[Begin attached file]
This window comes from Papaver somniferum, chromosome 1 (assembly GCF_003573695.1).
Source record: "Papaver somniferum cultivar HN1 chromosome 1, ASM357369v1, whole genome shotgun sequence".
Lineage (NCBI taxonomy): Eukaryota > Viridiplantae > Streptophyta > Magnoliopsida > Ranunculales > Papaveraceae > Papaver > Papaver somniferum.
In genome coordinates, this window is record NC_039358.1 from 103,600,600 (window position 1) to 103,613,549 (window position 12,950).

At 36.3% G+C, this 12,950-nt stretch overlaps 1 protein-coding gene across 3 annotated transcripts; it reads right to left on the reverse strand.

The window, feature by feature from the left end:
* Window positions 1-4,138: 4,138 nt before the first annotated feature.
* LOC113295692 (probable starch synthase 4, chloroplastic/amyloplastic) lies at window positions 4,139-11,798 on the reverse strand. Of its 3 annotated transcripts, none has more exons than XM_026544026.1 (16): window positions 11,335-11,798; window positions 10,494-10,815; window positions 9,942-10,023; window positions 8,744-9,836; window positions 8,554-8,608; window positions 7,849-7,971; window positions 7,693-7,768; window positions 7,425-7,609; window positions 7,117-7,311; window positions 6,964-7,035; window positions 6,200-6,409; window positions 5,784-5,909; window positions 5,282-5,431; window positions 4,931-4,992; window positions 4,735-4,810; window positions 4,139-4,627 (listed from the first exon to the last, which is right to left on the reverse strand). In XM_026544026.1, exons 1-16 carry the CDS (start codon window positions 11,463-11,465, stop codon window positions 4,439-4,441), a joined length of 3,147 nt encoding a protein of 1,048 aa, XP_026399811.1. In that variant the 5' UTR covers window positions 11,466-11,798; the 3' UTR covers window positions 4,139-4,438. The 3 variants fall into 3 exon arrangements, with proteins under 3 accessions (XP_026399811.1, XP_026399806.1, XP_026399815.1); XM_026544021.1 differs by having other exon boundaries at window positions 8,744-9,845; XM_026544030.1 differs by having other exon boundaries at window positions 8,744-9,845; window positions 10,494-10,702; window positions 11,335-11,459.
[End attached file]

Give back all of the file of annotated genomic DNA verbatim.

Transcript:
This window comes from Papaver somniferum, chromosome 1 (assembly GCF_003573695.1).
Source record: "Papaver somniferum cultivar HN1 chromosome 1, ASM357369v1, whole genome shotgun sequence".
Lineage (NCBI taxonomy): Eukaryota > Viridiplantae > Streptophyta > Magnoliopsida > Ranunculales > Papaveraceae > Papaver > Papaver somniferum.
In genome coordinates, this window is record NC_039358.1 from 103,600,600 (window position 1) to 103,613,549 (window position 12,950).

At 36.3% G+C, this 12,950-nt stretch overlaps 1 protein-coding gene across 3 annotated transcripts; it reads right to left on the reverse strand.

The window, feature by feature from the left end:
* Window positions 1-4,138: 4,138 nt before the first annotated feature.
* LOC113295692 (probable starch synthase 4, chloroplastic/amyloplastic) lies at window positions 4,139-11,798 on the reverse strand. Of its 3 annotated transcripts, none has more exons than XM_026544026.1 (16): window positions 11,335-11,798; window positions 10,494-10,815; window positions 9,942-10,023; window positions 8,744-9,836; window positions 8,554-8,608; window positions 7,849-7,971; window positions 7,693-7,768; window positions 7,425-7,609; window positions 7,117-7,311; window positions 6,964-7,035; window positions 6,200-6,409; window positions 5,784-5,909; window positions 5,282-5,431; window positions 4,931-4,992; window positions 4,735-4,810; window positions 4,139-4,627 (listed from the first exon to the last, which is right to left on the reverse strand). In XM_026544026.1, exons 1-16 carry the CDS (start codon window positions 11,463-11,465, stop codon window positions 4,439-4,441), a joined length of 3,147 nt encoding a protein of 1,048 aa, XP_026399811.1. In that variant the 5' UTR covers window positions 11,466-11,798; the 3' UTR covers window positions 4,139-4,438. The 3 variants fall into 3 exon arrangements, with proteins under 3 accessions (XP_026399811.1, XP_026399806.1, XP_026399815.1); XM_026544021.1 differs by having other exon boundaries at window positions 8,744-9,845; XM_026544030.1 differs by having other exon boundaries at window positions 8,744-9,845; window positions 10,494-10,702; window positions 11,335-11,459.